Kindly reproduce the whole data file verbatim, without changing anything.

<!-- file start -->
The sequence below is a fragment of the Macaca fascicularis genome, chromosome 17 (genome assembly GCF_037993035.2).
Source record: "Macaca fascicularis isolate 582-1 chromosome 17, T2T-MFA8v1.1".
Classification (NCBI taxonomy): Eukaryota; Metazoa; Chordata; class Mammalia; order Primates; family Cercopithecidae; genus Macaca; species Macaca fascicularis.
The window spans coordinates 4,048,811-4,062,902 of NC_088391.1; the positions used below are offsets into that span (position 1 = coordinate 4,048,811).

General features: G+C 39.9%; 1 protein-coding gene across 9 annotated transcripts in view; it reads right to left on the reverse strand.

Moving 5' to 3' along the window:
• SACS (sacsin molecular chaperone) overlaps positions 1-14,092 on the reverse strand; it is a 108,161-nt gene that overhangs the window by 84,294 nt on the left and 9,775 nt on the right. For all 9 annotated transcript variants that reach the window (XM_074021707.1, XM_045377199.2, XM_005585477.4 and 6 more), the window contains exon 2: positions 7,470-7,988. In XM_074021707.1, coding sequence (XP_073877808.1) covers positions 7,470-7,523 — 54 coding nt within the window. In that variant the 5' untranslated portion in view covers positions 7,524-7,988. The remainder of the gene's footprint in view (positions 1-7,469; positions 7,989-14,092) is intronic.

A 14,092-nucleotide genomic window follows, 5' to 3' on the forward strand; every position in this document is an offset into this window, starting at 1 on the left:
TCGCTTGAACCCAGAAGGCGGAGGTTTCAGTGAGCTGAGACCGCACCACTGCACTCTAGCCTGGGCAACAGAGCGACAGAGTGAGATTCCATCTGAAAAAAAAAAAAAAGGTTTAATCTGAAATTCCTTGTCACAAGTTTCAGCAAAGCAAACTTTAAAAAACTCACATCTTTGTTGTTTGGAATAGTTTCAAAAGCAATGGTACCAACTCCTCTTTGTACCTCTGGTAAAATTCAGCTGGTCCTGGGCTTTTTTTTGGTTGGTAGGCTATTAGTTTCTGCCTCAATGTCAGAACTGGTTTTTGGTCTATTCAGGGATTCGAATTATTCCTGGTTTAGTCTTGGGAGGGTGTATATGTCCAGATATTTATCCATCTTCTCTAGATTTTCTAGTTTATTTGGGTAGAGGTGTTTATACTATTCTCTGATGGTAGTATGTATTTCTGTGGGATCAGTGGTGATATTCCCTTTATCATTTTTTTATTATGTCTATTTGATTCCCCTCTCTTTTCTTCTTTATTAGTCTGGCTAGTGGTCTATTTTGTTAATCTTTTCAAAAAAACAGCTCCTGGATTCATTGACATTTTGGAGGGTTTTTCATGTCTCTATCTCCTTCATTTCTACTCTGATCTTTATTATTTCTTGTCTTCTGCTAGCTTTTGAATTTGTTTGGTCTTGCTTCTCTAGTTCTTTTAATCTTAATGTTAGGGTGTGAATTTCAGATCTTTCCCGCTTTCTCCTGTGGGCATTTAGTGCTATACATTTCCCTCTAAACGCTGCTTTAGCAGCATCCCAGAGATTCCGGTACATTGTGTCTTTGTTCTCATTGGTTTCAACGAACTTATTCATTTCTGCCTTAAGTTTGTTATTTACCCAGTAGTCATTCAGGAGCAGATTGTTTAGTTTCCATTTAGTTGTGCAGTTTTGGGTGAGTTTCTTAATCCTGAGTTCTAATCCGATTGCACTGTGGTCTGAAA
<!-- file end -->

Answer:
The sequence below is a fragment of the Macaca fascicularis genome, chromosome 17 (genome assembly GCF_037993035.2).
Source record: "Macaca fascicularis isolate 582-1 chromosome 17, T2T-MFA8v1.1".
Classification (NCBI taxonomy): Eukaryota; Metazoa; Chordata; class Mammalia; order Primates; family Cercopithecidae; genus Macaca; species Macaca fascicularis.
The window spans coordinates 4,048,811-4,062,902 of NC_088391.1; the positions used below are offsets into that span (position 1 = coordinate 4,048,811).

General features: G+C 39.9%; 1 protein-coding gene across 9 annotated transcripts in view; it reads right to left on the reverse strand.

Moving 5' to 3' along the window:
• SACS (sacsin molecular chaperone) overlaps positions 1-14,092 on the reverse strand; it is a 108,161-nt gene that overhangs the window by 84,294 nt on the left and 9,775 nt on the right. For all 9 annotated transcript variants that reach the window (XM_074021707.1, XM_045377199.2, XM_005585477.4 and 6 more), the window contains exon 2: positions 7,470-7,988. In XM_074021707.1, coding sequence (XP_073877808.1) covers positions 7,470-7,523 — 54 coding nt within the window. In that variant the 5' untranslated portion in view covers positions 7,524-7,988. The remainder of the gene's footprint in view (positions 1-7,469; positions 7,989-14,092) is intronic.

A 14,092-nucleotide genomic window follows, 5' to 3' on the forward strand; every position in this document is an offset into this window, starting at 1 on the left:
TCGCTTGAACCCAGAAGGCGGAGGTTTCAGTGAGCTGAGACCGCACCACTGCACTCTAGCCTGGGCAACAGAGCGACAGAGTGAGATTCCATCTGAAAAAAAAAAAAAAGGTTTAATCTGAAATTCCTTGTCACAAGTTTCAGCAAAGCAAACTTTAAAAAACTCACATCTTTGTTGTTTGGAATAGTTTCAAAAGCAATGGTACCAACTCCTCTTTGTACCTCTGGTAAAATTCAGCTGGTCCTGGGCTTTTTTTTGGTTGGTAGGCTATTAGTTTCTGCCTCAATGTCAGAACTGGTTTTTGGTCTATTCAGGGATTCGAATTATTCCTGGTTTAGTCTTGGGAGGGTGTATATGTCCAGATATTTATCCATCTTCTCTAGATTTTCTAGTTTATTTGGGTAGAGGTGTTTATACTATTCTCTGATGGTAGTATGTATTTCTGTGGGATCAGTGGTGATATTCCCTTTATCATTTTTTTATTATGTCTATTTGATTCCCCTCTCTTTTCTTCTTTATTAGTCTGGCTAGTGGTCTATTTTGTTAATCTTTTCAAAAAAACAGCTCCTGGATTCATTGACATTTTGGAGGGTTTTTCATGTCTCTATCTCCTTCATTTCTACTCTGATCTTTATTATTTCTTGTCTTCTGCTAGCTTTTGAATTTGTTTGGTCTTGCTTCTCTAGTTCTTTTAATCTTAATGTTAGGGTGTGAATTTCAGATCTTTCCCGCTTTCTCCTGTGGGCATTTAGTGCTATACATTTCCCTCTAAACGCTGCTTTAGCAGCATCCCAGAGATTCCGGTACATTGTGTCTTTGTTCTCATTGGTTTCAACGAACTTATTCATTTCTGCCTTAAGTTTGTTATTTACCCAGTAGTCATTCAGGAGCAGATTGTTTAGTTTCCATTTAGTTGTGCAGTTTTGGGTGAGTTTCTTAATCCTGAGTTCTAATCCGATTGCACTGTGGTCTGAAA